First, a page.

(c) New land use and structures shall avoid creating actual or potential adverse effects on natural hazards which subsequently causes adverse affects on human, cultural, spiritual, or environmental wellbeing.

(d) Existing or new structures or land use that requires the use of hazard protection structures that could adversely affect human, cultural, spiritual, or environmental wellbeing are generally not supported.

(e) In the event that an existing or proposed hazard protection structure adversely affects human, cultural, spiritual, or environmental wellbeing then alternative solutions are encouraged and expected.

(f) Where there is existing development and the effects on cultural and/or spiritual values and the environment are adverse, the concept of ‘managed retreat’ where existing structures are not replaced or maintained and no new structures are allowed to be erected, should be applied.

(g) Hazard management structures, activities, and schemes and their ongoing function should strive to maintain and restore ecosystem function and habitat, and cultural and/or spiritual wellbeing.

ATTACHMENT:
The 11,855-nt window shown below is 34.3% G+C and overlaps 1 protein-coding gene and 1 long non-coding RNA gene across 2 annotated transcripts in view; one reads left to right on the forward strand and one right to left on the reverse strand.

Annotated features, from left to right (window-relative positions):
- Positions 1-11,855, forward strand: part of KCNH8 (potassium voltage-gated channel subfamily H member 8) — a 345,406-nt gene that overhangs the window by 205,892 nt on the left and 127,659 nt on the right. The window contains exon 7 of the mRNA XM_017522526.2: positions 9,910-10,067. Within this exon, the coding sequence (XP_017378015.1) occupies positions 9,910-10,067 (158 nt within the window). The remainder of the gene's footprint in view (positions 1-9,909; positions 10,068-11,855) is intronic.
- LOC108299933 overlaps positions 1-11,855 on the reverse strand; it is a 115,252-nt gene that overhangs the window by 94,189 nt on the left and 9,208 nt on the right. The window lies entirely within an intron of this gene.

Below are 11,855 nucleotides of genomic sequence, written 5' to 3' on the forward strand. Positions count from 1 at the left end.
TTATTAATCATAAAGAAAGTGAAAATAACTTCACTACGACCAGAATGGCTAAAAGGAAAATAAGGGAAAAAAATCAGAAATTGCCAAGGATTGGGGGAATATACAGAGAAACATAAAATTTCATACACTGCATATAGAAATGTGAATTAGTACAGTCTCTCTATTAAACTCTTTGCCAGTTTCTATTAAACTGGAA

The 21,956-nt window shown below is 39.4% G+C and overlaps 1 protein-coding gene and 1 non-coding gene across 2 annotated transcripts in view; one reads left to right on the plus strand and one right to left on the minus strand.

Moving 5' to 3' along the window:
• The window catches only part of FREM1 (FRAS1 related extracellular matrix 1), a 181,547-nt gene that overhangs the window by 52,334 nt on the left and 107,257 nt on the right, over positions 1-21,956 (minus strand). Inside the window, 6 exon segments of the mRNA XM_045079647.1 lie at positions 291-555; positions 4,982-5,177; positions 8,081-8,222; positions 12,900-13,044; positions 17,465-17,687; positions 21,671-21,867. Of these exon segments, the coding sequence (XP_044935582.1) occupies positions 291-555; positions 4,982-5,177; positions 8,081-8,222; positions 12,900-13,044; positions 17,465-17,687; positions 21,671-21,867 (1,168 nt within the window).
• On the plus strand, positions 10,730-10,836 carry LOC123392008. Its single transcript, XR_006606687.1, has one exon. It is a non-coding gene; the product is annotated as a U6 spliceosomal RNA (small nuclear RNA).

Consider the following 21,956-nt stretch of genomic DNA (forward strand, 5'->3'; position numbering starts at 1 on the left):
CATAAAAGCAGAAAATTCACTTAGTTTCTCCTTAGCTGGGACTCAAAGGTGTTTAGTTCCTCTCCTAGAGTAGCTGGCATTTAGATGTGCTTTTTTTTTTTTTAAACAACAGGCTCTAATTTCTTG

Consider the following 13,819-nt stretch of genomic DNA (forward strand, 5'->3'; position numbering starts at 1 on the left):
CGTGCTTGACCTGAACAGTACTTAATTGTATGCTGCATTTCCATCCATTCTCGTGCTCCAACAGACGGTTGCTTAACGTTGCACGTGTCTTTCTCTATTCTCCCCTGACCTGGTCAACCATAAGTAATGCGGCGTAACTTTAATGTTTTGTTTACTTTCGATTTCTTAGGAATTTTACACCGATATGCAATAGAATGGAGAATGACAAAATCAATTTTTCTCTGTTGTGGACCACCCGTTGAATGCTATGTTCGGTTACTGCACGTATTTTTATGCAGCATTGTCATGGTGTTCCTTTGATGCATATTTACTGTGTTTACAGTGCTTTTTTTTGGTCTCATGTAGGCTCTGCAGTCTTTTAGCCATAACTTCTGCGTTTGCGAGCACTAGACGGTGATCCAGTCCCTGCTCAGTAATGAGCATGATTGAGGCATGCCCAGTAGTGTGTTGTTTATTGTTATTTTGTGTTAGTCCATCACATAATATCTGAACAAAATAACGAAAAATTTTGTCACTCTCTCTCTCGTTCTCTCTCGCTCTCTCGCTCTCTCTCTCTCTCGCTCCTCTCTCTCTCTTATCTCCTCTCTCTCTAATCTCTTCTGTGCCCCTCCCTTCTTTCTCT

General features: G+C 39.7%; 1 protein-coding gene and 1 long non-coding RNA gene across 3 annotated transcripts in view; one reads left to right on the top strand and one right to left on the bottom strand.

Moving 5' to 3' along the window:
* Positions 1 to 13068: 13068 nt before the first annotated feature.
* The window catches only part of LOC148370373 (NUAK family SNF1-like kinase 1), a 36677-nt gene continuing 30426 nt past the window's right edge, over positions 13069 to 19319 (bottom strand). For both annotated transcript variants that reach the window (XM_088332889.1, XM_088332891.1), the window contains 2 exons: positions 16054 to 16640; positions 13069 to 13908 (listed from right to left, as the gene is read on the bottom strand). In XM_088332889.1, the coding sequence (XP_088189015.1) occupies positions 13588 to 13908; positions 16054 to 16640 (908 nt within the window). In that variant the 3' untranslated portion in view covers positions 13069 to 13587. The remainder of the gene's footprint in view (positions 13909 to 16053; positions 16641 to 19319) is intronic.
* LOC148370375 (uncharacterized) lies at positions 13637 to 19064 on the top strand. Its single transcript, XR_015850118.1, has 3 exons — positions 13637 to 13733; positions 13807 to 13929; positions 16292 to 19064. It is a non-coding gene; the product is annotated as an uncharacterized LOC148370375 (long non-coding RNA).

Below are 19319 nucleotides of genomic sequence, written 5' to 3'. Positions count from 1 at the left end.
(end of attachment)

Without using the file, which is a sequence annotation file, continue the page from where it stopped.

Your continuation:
(h) The cumulative adverse effect of land use and structures on natural hazards shall be avoided or managed consistent with the policies in this chapter, such that there is no increased risk to human life, structures, cultural, spiritual or environmental wellbeing.

(i) Notwithstanding the above methods, protecting life is a priority in hazard management structures, activities and schemes.

(j) A practical balance between natural hazard management and the restoration and protection of cultural, spiritual and environmental wellbeing is encouraged.